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Living One Day at a Time: Moment by Moment In Appreciation


As a former addictions counselor, I always thought of one day at a time as a professional terminology not something I would actually live by. And its partner phrase, go with the flow brought to mind a Hippie existence of just hangin’ out, letting things happen haphazardly. As a New York girl with a Type A personality, these terms had no meaning to me. Hard work, planning and self-direction, were the secrets of my future-directed life.

These days, with all the uncertainty in the world, one day at a time is being spoken of often. Examining the concept, I decided to try it out. I learned that rather than being superficial, it broadens the scope of my life, expanding my appreciation of what I like, but sometimes take for granted, and uncluttering my mind from useless chatter. Here’s an example of what I’m talking about.

It’s Saturday, and I’m going to Safety Harbor Spa to work out and have lunch.

As a stand-alone sentence, that describes half of my day. But suppose I presented it moment-by moment like this:

I’m driving down Main Street, Safety Harbor, traveling between fifteen and twenty miles per hour. In the past I would have been driving twenty-five mph, the posted speed, but these days there’s a new breed in town to look out for: golf carts and wanderers. Previously, I only had to be mindful of automobiles, small trucks, and the occasional cyclist.  But it’s become more and more popular, cost-effective, and pollution minded to intersperse golf carts in the traffic flow. Though convenient, it’s a more dangerous mix now; an accident would not only impact your bumper, but direct contact with your body, or that of your child.

And what do I mean by wanderers? Those are the grownups whose parents never successfully taught them to look both ways for cars before crossing the street. Harborites have always disregarded the cross at the corner rule, but now they wander into the street mindlessly disregarding the look both ways rule. So, as I slow my pace, I am consciously looking out for the welfare of my fellow Harborites, as I observe life moment by moment, one day at a time.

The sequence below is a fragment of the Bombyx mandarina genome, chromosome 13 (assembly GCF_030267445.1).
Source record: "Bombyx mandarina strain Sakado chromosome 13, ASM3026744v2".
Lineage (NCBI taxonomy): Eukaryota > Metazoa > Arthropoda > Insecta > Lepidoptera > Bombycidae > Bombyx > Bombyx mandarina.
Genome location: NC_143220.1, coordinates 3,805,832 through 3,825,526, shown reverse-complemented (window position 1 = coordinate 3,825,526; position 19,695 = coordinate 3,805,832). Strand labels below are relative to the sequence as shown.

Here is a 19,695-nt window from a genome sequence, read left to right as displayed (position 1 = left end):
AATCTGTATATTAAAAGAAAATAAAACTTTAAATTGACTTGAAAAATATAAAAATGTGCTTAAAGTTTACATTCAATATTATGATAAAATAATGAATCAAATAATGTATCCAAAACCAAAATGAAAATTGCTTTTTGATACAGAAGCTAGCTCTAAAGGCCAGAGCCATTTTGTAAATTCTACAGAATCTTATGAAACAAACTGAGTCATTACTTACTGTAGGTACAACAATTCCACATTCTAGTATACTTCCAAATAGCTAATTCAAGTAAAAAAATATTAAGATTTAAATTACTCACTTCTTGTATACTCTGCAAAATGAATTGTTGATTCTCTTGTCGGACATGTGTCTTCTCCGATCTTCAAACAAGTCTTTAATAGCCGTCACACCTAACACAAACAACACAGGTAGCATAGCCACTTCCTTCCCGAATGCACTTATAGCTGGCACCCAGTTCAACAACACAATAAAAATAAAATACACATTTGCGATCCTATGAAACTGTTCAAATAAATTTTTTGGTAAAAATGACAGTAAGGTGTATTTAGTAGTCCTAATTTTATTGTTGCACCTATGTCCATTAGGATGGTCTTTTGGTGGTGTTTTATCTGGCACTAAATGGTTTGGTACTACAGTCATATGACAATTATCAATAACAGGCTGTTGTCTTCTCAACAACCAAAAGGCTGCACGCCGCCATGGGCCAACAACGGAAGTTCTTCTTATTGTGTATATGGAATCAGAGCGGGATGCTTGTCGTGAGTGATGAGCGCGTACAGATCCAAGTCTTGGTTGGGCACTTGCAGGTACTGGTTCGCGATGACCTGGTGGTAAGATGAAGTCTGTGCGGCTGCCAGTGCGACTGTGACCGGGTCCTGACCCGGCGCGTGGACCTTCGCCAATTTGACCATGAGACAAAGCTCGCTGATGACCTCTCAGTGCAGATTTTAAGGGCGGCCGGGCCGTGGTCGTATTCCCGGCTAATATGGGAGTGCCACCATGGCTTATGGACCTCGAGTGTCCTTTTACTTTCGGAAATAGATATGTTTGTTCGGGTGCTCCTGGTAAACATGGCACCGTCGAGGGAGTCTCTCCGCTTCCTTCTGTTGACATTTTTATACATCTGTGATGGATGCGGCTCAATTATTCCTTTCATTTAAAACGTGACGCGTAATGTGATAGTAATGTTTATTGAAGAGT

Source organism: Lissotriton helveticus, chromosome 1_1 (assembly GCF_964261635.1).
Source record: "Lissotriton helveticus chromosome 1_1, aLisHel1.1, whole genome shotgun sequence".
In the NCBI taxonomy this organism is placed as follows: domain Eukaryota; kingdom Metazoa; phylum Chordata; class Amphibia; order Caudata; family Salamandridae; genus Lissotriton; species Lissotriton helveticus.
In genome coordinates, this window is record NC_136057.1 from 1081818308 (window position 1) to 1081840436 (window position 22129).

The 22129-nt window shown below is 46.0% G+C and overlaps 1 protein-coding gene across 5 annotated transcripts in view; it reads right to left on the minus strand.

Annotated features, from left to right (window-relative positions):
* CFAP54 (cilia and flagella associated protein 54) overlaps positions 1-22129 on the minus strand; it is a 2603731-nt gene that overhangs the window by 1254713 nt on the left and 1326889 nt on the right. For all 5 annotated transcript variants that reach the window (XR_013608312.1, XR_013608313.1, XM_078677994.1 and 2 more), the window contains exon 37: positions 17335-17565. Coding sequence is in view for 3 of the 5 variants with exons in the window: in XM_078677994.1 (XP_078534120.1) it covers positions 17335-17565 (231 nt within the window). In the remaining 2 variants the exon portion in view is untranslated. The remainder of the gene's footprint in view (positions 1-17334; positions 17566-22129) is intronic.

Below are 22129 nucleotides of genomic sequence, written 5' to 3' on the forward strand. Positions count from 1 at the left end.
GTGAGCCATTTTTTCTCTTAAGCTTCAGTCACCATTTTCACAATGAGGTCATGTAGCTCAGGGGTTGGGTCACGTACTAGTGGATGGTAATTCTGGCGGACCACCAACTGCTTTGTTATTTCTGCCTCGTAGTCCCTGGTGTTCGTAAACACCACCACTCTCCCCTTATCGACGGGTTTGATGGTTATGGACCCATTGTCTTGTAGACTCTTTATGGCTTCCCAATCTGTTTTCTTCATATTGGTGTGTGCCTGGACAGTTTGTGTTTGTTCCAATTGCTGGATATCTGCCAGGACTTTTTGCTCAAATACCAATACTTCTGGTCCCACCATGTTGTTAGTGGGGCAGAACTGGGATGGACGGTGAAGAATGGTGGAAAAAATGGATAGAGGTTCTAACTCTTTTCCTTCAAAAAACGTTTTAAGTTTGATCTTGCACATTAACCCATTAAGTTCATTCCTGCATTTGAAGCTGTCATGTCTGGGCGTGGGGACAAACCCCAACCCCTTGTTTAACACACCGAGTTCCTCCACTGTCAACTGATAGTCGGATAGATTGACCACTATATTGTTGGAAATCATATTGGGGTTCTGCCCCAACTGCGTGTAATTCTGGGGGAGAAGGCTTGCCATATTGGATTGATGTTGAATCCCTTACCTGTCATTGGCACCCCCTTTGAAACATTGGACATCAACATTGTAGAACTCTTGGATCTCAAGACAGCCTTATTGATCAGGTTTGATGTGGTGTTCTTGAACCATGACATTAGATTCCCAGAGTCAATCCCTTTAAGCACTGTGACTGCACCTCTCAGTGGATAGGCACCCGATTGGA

Driving further down the street looking from left to right, mindful of wanderers, I observe folks relaxing at curbside tables for brunch at Vino Tinto, tempting me to forgo my workout in favor of a plate of scrumptious waffles. Resisting that temptation, I observe the lunchtime crowd at the Sandwich Shop as I continue to make my way to the Spa.

My class is at 12:00 and I rejoice when I see a vacant parking spot, first row in the paved lot, second car in. No tense winding through the lot today. Crossing the street (in the middle of the road of course), I see a blue sky with a few fluffy clouds and I feel the sun’s warmth – a 70-degree day with no humidity. I am personally greeted by the musical chirping of the birds; no harsh crow-squawking today. To my right is a cascade of multi-colored impatiens, especially full and lush this year. I reach the front entrance, where two doormen open doors for me. I couldn’t ask for a better welcome.

Inside at the check-in desk I am greeted by two cheerful staff, who usher me in. Walking the long corridor toward the exercise room I exchange nods and smiles with friendly strangers. I unfold my personal yoga mat on the floor, a throwback from pandemic days when many of us feared using the shared mats. Bending down to be seated, I feel a gnawing back pain just as the instructor walks in, complaining about her own back pain. She focuses the beginning exercises on the back muscles – an unexpected gift to me.

Next, I take a few moments on the machines in the gym, then head towards my reward: lunch on the front patio.  I pass a staff member who exclaims, “Amy, you’re glowing.” That’s my real reward for sticking to my work-out routine.

Shortly I arrive upstairs at the Fountain Grille, my luncheon destination. I’m warned that there is a twenty-minute wait today, but I am seated at an outdoor table, and given a basket of bread. Who cares about the wait, I have the best asiago bread on the planet. Apparently, the birds share my opinion. Someone has just thrown a slice on the ground. There’s an Alpha crow who lives at the top of the fountain. He immediately swoops down. His lunch has appeared before mine. After eating his fill, he calls out in the most melodic tones that I’ve ever heard from a crow. Immediately, five sparrows appear from the interior branches of a nearby bush, and fly down to claim their lunch. In an act of generosity, the crow returns to his perch atop the fountain just as my own lunch is delivered.

 My goodness. Did you notice, it took me seven paragraphs to describe the experience of

 It’s Saturday, I’m going to Safety Harbor Spa to work out and have lunch.

I guess there’s something to be said for living gratefully in the present, one moment at a time.

written by Amy Bryant, Safety Harbor Resident Blogger
Author of “You Can Go Home Again


  1. Dad would have smiled and said, “very sweetly”, a reminder to all of us – – slow down, smell those roses.

    thank you, Amy

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